Opinion
News Analysis
Future Biologics
Fighting Malaria
Open-Source Biotech
Drug Price Controls
Profile: Jonas Frisén
Investor Profile
Reviews
Metrics
Case Studies
Synopses
Photo Essay: Baghdad
In Every Issue
Editor's Letter


spacer

Each month brings new investigative tools, as well as commercial and therapeutic applications of existing technologies. No one can predict which of today�s discoveries will most shape tomorrow�s industries, but these synopses describe recent research that warrants attention.


Viral Healing

Gene therapy keeps mice with Lou Gehrig�like disease healthier, alive longer.

Context: No effective therapy exists for Lou Gehrig�s disease, also known as amyotrophic lateral sclerosis (ALS), a deadly illness that kills muscle-controlling neurons and atrophies the muscles responsible for breathing and voluntary movement. Nor is there any reliable way to predict who will get it. However, mice genetically engineered to produce too much of a mutant version of the protein superoxide dismutase-1 (SOD1) develop symptoms of ALS within 90 days. Although scientists have identified compounds that can delay the disease in mice before symptoms develop, the recent publication by researchers at the Salk Institute for Biology and Johns Hopkins University is the first report of a method to postpone paralysis and death after symptoms appear.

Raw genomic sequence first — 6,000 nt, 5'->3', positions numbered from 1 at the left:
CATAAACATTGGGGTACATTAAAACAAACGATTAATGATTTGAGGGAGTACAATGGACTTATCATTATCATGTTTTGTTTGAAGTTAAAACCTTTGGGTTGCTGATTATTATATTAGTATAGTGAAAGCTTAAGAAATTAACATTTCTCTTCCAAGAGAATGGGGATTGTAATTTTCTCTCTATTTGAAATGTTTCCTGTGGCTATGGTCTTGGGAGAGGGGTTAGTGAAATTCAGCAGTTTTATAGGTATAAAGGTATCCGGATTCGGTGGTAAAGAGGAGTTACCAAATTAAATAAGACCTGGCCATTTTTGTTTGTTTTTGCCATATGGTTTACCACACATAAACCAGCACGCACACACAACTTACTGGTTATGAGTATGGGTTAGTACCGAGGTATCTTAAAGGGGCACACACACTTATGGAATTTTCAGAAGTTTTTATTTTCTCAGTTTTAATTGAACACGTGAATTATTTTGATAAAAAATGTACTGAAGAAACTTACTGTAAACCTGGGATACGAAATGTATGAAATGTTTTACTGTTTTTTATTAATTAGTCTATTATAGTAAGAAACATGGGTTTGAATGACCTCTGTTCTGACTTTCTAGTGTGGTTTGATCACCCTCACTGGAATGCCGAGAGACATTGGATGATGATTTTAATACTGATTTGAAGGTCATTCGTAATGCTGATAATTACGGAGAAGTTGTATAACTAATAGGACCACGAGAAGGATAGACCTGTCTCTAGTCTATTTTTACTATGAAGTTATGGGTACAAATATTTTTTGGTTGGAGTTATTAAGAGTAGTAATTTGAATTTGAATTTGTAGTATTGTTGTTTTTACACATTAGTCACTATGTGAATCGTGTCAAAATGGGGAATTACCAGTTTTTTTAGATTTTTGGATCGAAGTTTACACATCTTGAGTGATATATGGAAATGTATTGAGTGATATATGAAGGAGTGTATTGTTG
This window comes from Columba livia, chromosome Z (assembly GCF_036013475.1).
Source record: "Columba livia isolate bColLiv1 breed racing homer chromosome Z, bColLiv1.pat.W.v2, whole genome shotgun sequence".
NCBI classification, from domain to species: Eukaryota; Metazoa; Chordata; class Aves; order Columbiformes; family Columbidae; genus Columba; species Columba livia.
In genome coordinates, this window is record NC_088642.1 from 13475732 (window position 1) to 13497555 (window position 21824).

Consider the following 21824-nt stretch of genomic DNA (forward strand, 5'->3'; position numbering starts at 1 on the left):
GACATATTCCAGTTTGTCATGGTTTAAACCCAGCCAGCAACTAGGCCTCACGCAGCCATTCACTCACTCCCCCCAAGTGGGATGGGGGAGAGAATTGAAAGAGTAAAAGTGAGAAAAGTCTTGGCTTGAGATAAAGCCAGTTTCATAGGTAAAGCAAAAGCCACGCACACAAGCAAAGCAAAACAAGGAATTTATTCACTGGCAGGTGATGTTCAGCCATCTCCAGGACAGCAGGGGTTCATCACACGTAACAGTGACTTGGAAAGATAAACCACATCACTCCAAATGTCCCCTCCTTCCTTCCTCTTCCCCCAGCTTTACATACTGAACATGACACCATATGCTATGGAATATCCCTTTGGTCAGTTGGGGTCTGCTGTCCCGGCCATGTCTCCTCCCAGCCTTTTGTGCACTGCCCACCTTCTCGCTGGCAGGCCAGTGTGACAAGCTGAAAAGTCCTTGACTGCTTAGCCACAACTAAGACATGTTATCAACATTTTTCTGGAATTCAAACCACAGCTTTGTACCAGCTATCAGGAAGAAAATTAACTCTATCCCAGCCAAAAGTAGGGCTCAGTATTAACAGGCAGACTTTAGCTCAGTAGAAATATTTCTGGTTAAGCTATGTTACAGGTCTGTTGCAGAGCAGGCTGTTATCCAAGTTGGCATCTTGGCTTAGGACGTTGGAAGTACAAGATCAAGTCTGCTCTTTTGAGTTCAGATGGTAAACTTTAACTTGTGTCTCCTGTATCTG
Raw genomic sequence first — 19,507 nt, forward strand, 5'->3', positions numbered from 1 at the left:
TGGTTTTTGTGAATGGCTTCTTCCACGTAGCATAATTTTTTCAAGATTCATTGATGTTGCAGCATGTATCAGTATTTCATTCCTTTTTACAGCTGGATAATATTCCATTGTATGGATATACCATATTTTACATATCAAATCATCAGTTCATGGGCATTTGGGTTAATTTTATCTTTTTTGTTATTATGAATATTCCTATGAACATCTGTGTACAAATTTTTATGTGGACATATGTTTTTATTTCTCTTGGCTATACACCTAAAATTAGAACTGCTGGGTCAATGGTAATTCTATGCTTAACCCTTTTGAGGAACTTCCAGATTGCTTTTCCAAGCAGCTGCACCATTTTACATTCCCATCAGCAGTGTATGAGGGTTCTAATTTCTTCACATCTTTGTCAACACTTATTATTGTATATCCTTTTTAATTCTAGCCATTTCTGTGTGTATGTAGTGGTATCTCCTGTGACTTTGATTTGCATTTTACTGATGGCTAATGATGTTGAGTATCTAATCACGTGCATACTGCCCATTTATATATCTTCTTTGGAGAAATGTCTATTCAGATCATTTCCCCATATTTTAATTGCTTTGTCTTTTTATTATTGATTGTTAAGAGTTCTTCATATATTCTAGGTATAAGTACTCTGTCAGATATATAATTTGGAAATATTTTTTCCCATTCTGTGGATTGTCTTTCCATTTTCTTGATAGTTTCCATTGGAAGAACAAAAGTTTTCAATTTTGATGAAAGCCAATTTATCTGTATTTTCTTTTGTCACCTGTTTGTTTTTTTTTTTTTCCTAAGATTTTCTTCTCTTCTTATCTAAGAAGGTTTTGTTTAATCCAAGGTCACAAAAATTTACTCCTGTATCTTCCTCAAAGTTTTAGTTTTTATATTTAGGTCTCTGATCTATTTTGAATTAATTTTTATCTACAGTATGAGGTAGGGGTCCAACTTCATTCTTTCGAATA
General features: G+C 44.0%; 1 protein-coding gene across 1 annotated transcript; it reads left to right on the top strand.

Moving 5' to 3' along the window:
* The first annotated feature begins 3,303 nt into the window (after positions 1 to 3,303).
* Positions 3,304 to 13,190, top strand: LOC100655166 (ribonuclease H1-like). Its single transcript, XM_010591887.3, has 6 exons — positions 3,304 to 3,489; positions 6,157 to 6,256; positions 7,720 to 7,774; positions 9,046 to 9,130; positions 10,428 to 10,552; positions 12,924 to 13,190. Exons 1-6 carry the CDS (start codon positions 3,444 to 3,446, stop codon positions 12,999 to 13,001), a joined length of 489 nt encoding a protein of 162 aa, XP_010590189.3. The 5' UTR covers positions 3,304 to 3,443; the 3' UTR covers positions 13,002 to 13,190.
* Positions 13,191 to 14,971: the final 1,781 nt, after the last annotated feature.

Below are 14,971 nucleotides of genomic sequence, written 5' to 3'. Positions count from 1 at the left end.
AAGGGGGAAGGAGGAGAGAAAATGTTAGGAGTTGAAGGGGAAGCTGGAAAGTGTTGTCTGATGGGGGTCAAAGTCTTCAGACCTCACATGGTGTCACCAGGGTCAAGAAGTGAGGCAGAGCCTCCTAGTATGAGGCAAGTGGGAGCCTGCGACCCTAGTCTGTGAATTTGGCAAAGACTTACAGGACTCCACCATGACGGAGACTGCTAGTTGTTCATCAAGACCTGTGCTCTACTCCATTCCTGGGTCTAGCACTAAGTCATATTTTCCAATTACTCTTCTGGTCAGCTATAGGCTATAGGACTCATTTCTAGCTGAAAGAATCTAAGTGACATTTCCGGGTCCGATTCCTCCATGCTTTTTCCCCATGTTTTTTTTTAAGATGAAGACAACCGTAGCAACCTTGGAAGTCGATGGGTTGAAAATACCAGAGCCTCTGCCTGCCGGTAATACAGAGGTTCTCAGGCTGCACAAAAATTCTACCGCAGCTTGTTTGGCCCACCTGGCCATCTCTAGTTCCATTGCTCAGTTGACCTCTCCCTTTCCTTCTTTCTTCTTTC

spacer
spacer

Synopses

Viral Healing

Akt 1: Affairs of the Heart

Better Prediction with Proteins

Surgery Sees the Light of Day

Get the Lead Out

Immunity from Self-Attacks

A Big Fat Greek Diet

spacer
spacer

Akt 1: Affairs of the Heart

Genetically modified stem cells repair damage after a heart attack.

Context: The body heals itself after a heart attack, but incompletely. Attempts to augment this healing by injecting mesenchymal stem cells (MSCs) into the heart have been disappointing. This is probably not due to MSCs� inability to repair heart tissue, but to the fact that fewer than 1 in 100 MSCs survive long after injection. To improve the survival rate, Mangi et al. at the Brigham and Women�s Hospital and Harvard Medical School introduced a gene, Akt1, into rat MSCs and found that these modified cells are potent healers after simulated heart attacks in rats.

spacer
spacer spacer
spacer

Better Prediction with Proteins

Molecular signatures identify patients likely to die within a year of diagnosis.

Context: Lung cancer is the leading cause of cancer death in the developed world. Though individual patients� cancers vary greatly in how they spread to other tissues and respond to drugs, patient treatment varies little. Currently, experts stain cells with diagnostic dyes and examine them under a microscope to determine whether a tissue sample has cancerous cells, and to classify the cancer. Such examination alone usually cannot predict whether cancer has spread to other tissues and how long a patient will live. Data about gene expression may lead to better prediction, but these data lack information about protein levels and modification. A more accurate view of a cell�s activity requires the more difficult task of probing the protein content directly, a task that Yanigisawa et al. at Vanderbilt University achieved with remarkable success for nonsmall-cell lung cancer (NSCLC).